How to tell if an object is moving

  1. Simple question, to which I have no answer.

    Say, you encounter an object in space. How can you tell if it's moving, if you don't know your own location or speed, and you don't have anything you can use to navigate by or determine your location.

    Asked out of pure interest.
    Thanks.
     
  2. jcsd
  3. Nabeshin

    Nabeshin 2,200
    Science Advisor

    You cannot. First it is critical to understand that there is no absolute frame of reference, that is, you cannot simply say an object is "moving", but you must specify what is it moving relative to. If you'd like to know if an object is moving relative to you, well then that's quite simple. One way is to look at its parallax, i.e. is its position changing relative to some very distant objects (stars or quasars or something like that). Another way would perhaps be to look for any kind of doppler shift coming from any light emitted from the object.
     
  4. The doppler shift is the answer I was looking for. Thanks.

    I was under the assumption the doppler shift only applies to ambulances and police cars ;>

    Never realized it also applies to electromagnetic waves, but it of course makes perfect sense.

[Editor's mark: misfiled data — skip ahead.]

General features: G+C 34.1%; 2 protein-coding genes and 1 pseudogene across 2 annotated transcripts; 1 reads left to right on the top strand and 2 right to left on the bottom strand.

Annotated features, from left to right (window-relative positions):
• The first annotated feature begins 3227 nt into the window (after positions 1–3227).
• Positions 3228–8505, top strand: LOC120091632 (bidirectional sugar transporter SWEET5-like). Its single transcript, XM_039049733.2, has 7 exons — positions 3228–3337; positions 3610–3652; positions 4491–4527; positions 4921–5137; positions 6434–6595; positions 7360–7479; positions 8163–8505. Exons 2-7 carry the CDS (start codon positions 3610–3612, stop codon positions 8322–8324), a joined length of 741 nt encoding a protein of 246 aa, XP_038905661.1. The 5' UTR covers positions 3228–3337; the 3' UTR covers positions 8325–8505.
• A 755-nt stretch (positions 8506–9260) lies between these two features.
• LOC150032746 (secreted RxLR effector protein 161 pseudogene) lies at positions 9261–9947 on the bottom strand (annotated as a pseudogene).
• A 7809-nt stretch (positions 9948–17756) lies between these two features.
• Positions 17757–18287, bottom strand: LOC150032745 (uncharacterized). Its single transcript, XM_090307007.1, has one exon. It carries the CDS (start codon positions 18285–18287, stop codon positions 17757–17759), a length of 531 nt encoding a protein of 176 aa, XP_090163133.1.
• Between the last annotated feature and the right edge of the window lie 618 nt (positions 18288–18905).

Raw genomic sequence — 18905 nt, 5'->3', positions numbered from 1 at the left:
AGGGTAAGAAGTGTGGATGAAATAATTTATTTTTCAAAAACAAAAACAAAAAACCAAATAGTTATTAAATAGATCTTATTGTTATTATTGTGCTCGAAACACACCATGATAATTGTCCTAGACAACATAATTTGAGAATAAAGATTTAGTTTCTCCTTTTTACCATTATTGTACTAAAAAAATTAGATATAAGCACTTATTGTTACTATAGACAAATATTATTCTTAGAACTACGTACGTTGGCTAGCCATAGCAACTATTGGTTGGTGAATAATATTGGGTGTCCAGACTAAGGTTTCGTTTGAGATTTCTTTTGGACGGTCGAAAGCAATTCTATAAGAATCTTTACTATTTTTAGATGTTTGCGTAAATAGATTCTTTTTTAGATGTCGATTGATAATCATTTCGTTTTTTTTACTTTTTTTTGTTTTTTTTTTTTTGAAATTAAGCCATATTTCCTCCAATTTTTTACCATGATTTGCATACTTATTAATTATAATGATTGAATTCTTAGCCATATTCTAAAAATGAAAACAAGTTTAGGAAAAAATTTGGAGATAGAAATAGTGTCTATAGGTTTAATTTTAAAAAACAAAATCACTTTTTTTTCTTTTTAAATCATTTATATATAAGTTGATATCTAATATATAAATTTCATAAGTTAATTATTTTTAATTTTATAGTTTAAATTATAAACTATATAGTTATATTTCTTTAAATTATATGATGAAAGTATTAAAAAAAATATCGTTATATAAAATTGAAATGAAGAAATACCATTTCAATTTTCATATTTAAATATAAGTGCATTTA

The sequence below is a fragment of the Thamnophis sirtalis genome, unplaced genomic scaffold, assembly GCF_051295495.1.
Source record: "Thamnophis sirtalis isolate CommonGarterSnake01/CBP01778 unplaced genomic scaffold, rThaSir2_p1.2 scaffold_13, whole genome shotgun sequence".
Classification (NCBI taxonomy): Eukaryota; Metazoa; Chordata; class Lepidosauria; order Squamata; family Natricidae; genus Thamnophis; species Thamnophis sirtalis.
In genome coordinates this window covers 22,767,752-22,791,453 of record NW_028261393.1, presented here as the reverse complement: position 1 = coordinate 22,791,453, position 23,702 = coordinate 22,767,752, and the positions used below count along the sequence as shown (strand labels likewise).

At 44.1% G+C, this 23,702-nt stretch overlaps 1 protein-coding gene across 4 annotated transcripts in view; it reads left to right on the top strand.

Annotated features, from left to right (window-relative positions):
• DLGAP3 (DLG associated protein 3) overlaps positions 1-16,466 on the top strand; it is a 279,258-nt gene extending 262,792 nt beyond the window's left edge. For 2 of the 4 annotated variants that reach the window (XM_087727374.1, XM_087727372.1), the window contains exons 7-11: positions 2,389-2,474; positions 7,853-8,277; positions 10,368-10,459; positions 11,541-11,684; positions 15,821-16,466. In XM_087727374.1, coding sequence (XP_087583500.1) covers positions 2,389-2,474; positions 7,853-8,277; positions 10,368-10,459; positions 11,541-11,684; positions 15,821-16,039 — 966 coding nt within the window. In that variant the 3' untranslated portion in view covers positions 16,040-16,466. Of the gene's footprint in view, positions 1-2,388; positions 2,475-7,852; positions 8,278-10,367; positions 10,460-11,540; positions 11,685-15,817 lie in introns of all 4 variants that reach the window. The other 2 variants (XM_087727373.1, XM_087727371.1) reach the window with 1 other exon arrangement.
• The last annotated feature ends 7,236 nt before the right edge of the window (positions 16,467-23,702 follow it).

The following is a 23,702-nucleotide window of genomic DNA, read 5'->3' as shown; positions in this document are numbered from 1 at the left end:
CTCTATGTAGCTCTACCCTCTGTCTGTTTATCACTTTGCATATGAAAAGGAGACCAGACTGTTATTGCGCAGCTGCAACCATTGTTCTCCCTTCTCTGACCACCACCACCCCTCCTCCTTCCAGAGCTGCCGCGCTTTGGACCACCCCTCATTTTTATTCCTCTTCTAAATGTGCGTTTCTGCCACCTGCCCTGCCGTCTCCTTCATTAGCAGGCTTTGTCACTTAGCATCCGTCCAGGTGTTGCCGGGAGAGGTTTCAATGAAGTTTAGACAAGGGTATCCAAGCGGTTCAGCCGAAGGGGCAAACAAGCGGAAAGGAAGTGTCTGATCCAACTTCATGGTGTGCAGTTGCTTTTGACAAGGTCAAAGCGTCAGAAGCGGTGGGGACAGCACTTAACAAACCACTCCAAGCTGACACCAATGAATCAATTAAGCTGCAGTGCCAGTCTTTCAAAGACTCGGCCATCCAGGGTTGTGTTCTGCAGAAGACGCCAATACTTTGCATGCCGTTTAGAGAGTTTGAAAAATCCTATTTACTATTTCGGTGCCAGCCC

5. Drakkith

    Staff: Mentor

    Doppler shift on incoming light if the object is something like a star or planet or nebula and very far away. If it is something like a space ship at close range, then normal radar or a laser range finder would work. And at a close enough distance you could see it moving relative to you.
     
  6. By the way. If the object does not seem to have any doppler shift of EM waves in any direction. Wouldn't it be safe to assume it is not moving? That is. It is not moving relative to .... space?
     
  7. Drakkith

    Staff: Mentor

    The object would only have no doppler shift from YOUR frame. I could be in another frame travelling away from it and it would have doppler shift for me. There is NOT a frame for space itself. The closest thing you could say would be to take a frame of the cosmic microwave background.
     
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